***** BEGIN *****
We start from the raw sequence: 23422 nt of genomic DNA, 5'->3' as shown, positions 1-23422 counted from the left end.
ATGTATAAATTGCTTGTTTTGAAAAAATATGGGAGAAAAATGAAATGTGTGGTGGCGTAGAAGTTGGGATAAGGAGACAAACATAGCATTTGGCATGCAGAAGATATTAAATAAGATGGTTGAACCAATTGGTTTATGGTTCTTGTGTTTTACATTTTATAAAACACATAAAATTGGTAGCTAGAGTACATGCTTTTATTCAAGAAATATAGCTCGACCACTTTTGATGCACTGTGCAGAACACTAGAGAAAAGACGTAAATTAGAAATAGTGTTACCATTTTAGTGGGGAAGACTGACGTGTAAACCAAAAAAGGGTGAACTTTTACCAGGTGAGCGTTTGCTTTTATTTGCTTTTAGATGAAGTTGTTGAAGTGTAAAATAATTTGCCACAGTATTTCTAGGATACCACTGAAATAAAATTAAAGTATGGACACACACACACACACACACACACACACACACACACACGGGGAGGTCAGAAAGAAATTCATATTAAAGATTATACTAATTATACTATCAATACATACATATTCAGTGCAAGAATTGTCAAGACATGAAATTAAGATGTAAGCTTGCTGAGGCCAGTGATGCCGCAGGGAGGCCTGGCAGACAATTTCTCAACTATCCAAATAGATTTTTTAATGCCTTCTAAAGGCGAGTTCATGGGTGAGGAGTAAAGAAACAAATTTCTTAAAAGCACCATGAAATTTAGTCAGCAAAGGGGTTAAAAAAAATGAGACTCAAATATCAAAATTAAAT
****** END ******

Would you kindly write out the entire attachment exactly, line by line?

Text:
We start from the raw sequence: 23422 nt of genomic DNA, 5'->3' as shown, positions 1-23422 counted from the left end.
ATGTATAAATTGCTTGTTTTGAAAAAATATGGGAGAAAAATGAAATGTGTGGTGGCGTAGAAGTTGGGATAAGGAGACAAACATAGCATTTGGCATGCAGAAGATATTAAATAAGATGGTTGAACCAATTGGTTTATGGTTCTTGTGTTTTACATTTTATAAAACACATAAAATTGGTAGCTAGAGTACATGCTTTTATTCAAGAAATATAGCTCGACCACTTTTGATGCACTGTGCAGAACACTAGAGAAAAGACGTAAATTAGAAATAGTGTTACCATTTTAGTGGGGAAGACTGACGTGTAAACCAAAAAAGGGTGAACTTTTACCAGGTGAGCGTTTGCTTTTATTTGCTTTTAGATGAAGTTGTTGAAGTGTAAAATAATTTGCCACAGTATTTCTAGGATACCACTGAAATAAAATTAAAGTATGGACACACACACACACACACACACACACACACACACACACGGGGAGGTCAGAAAGAAATTCATATTAAAGATTATACTAATTATACTATCAATACATACATATTCAGTGCAAGAATTGTCAAGACATGAAATTAAGATGTAAGCTTGCTGAGGCCAGTGATGCCGCAGGGAGGCCTGGCAGACAATTTCTCAACTATCCAAATAGATTTTTTAATGCCTTCTAAAGGCGAGTTCATGGGTGAGGAGTAAAGAAACAAATTTCTTAAAAGCACCATGAAATTTAGTCAGCAAAGGGGTTAAAAAAAATGAGACTCAAATATCAAAATTAAAT